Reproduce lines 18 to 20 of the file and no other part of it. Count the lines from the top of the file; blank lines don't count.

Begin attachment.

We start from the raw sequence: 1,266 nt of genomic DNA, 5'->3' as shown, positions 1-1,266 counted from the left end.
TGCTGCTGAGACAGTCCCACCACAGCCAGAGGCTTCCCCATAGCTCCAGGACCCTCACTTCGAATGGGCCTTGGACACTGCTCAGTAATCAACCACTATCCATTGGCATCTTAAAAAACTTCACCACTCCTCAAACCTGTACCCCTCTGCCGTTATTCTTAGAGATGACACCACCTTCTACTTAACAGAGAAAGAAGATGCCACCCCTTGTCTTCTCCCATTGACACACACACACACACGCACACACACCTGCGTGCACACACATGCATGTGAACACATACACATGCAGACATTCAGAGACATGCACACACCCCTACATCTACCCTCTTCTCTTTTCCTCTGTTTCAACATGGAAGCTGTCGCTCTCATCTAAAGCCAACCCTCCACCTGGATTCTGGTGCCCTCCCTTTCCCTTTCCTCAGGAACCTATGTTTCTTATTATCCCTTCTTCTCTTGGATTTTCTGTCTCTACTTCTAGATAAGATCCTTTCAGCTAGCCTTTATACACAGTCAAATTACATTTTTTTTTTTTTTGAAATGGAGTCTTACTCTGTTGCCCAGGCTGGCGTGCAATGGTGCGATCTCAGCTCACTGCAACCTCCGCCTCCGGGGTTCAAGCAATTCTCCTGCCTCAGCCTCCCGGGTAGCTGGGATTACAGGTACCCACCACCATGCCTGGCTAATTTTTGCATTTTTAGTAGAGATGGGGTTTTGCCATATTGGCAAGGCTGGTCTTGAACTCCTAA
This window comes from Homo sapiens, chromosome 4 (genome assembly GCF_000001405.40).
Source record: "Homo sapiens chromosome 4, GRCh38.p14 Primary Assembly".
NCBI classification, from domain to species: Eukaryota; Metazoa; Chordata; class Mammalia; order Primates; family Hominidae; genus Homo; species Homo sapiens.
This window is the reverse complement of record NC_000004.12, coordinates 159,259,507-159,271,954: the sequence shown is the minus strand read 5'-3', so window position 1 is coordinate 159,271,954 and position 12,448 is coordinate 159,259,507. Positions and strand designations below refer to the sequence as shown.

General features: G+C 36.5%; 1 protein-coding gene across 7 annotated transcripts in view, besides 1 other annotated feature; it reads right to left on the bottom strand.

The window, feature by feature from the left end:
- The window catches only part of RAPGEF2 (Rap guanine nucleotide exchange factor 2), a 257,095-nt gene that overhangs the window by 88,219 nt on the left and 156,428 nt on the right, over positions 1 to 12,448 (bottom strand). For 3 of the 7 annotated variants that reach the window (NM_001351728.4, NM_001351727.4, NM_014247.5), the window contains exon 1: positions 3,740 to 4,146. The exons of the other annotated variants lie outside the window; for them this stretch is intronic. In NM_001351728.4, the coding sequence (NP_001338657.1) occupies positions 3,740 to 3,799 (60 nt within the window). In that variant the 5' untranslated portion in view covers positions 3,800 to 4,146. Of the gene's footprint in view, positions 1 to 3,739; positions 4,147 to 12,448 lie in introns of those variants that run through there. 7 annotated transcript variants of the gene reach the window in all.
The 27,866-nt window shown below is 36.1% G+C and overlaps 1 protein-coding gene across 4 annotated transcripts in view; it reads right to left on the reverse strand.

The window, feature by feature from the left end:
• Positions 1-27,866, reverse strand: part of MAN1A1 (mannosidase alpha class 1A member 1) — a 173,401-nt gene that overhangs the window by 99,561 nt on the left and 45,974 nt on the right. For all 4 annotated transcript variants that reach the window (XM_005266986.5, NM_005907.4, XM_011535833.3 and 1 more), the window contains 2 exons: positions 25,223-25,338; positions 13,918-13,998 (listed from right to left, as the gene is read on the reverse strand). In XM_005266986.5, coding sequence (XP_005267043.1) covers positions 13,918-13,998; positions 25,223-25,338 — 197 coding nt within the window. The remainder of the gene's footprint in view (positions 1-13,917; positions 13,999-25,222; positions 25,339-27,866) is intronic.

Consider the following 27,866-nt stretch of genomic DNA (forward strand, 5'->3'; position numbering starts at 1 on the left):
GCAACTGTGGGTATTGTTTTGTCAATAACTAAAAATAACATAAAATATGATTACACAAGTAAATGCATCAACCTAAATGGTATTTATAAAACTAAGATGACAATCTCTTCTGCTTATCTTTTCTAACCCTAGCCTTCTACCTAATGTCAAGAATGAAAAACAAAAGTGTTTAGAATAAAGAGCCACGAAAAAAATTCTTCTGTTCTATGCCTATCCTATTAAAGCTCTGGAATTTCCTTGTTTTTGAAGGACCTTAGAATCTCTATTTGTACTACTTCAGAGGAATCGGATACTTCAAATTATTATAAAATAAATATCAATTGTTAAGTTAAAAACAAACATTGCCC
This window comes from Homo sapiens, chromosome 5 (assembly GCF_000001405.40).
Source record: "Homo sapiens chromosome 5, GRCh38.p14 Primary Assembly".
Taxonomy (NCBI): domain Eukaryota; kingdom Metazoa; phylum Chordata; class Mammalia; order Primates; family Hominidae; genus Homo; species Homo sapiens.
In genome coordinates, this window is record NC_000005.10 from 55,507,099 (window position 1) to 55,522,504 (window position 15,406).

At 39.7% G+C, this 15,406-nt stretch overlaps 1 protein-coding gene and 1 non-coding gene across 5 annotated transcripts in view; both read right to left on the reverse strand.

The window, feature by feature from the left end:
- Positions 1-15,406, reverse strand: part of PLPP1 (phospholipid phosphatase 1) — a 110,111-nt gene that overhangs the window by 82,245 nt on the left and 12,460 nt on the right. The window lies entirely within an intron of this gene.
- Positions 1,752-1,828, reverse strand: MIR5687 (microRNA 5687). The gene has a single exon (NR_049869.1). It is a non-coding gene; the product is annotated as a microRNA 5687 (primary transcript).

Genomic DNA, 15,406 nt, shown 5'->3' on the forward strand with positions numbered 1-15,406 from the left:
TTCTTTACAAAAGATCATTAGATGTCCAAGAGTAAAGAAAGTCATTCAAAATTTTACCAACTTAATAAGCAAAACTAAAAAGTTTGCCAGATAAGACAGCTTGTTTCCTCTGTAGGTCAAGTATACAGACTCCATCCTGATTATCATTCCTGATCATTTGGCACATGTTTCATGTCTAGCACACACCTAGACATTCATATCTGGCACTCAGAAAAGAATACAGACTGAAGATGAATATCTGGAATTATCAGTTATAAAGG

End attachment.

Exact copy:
In genome coordinates, this window is record NC_000005.10 from 55,507,099 (window position 1) to 55,522,504 (window position 15,406).

At 39.7% G+C, this 15,406-nt stretch overlaps 1 protein-coding gene and 1 non-coding gene across 5 annotated transcripts in view; both read right to left on the reverse strand.

The window, feature by feature from the left end: